Interim chief sought for Paint Creek


An interim chief is being sought as the Paint Creek Joint EMS/Fire District’s current chief remains on suspension and the assistant chief recently took a position elsewhere.

Current chief Bradley George has been on suspension since early July, first due to a pending investigation, then as a punitive measure after it was determined in a hearing that charges of gross negligence, malfeasance, and failure to show good behavior were true. After that he was suspended again due to another pending investigation.

Assistant Chief Chad Hamilton started a new position in Columbus this week.

At Tuesday’s Paint Creek fire board meeting the board gave Jon Salyer, human resources manager and public information officer, the go ahead to contact the Ohio Fire Chiefs’ Association in the district’s search for an interim chief.

Salyer said on Wednesday that through that avenue, retired officers could learn of the district’s search and those interested could make contact. The position is temporary.

In the meantime, Salyer will handle all the administrative duties of the district and the captains will handle the daily operational matters, he said.

On Tuesday, the board approved a temporary pay increase for Salyer to reflect his extra duties.

Salyer said at the board’s last meeting that attorney Brian Butcher with Clemans, Nelson & Associates, the law firm that represents the district, said the board does not have to appoint an acting chief, that Salyer could handle the administrative aspects, and the captains could handle the three shifts. But Salyer said at the time he thought it would be in the district’s best interest to appoint an acting chief rather than spread the leadership across four people.

As to the most-recent investigation into George, Salyer reported to the board that there was no new information.

He said he had been told by the investigator that the investigation was complete and that the matter has been turned over to a special prosecutor at the Ohio Attorney General’s office for review.

Salyer told board members it was his experience through his years as a law enforcement officer that the lack of news from the AG’s office was “normal.”

Andrew Esposito, also an attorney with Clemans, Nelson & Associates, said that no new information from the AG’s office was “not a slight” to the district or the board. “They’re busy,” he said.

Board president Dan Mathews asked Esposito what would happen if the board brought George back as chief with the matter still pending.

Esposito said there was nothing legally to prevent the board from doing that, but he wasn’t certain that it was “the best decision.”

“We can’t go on like this forever,” Mathews said. “This is costing this district a fortune.”

“I agree. You guys are in a bind,” Esposito said.

In other business, following a nearly two-hour executive session, board members voted to purchase 42 new air packs through a five-year financing plan. With financing charges, the final total cost to the district will be around $280,000.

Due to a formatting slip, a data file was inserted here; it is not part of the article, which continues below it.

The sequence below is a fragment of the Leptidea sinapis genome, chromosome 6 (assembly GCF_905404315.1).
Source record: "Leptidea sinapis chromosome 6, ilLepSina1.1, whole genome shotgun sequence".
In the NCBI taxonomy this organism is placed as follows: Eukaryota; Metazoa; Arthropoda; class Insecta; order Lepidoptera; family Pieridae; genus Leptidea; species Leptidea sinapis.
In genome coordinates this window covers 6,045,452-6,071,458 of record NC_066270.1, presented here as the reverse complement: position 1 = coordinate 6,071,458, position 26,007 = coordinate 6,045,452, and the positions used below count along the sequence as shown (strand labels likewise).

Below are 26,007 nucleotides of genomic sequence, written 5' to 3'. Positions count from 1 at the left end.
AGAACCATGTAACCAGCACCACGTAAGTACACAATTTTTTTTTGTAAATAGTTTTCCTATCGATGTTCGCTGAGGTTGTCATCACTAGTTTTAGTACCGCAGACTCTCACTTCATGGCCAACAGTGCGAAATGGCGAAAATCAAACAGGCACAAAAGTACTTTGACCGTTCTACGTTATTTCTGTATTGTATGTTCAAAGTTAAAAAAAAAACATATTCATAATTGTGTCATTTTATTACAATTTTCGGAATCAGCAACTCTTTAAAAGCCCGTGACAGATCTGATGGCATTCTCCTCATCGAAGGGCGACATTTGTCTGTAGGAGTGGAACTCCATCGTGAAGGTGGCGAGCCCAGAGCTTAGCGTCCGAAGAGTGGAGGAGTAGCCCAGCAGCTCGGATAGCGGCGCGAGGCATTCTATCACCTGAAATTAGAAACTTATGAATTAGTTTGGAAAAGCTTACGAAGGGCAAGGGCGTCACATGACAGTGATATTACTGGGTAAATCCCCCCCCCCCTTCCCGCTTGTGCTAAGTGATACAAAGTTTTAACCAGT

The matter of the air packs has been consistently brought before the board for three months and has been a source of debate in recent meetings.

Jim Lyle, director of the Highland County Homeland Security and Emergency Management Agency, said that he had been asked by a couple board members to research the district’s needs insofar as the state of current air packs. Lyle provided a list of each air cylinder within the district that he compiled for board members which essentially showed that a large portion of the equipment is in need of replacement very soon.

As previously reported, Capt. Bill Strain told the board in a recent meeting that 32 of the district’s air packs are “basically obsolete,” and are too old to upgrade. Another 12, he said, are still upgradeable if parts can be found, which is not easy because of the age of the air packs.

Air cylinders have shelf lives and a majority of the district’s air cylinders are at the end of their’s. Also, new standards are being imposed that the current gear does not meet.

Lyle said he also talked to Warren Fire Equipment representative Fred Bussard, who previously demonstrated the Scott Air Packs for board members and also the company from which the board received a bid. That bid included the more than 40 complete air packs, plus an additional 42 cylinders at no extra cost. That deal would go away in the near future, Lyle said, and early next year prices are set to go up.

Air packs are standard firefighting equipment and protect a firefighter from the deadly atmosphere within a burning structure. An individual air pack includes the harness by which an air cylinder is held, an air cylinder, face mask, regulator, and various safety features that improve safety in a fire.

Lyle said he understood purchasing so many air packs was “a big expense.” But he said with the district’s current air packs, “we are three steps behind.”

In the end, board members unanimously agreed to purchase the equipment.

The Paint Creek Joint EMS/Fire District Board meets the second and third Tuesday of each month at 7 p.m. at the North Washington Street station in Greenfield. The meetings are open to the public.

Reach Angela Shepherd at 937-393-3456, ext. 1681, or on Twitter @wordyshepherd.

Jim Lyle, far left, director of the Highland County Homeland Security and Emergency Management Agency, speaks at a Paint Creek fire board meeting on Tuesday. Lyle, far left, director of the Highland County Homeland Security and Emergency Management Agency, speaks at a Paint Creek fire board meeting on Tuesday.
Board votes to spend $280,000 on air packs

By Angela Shepherd

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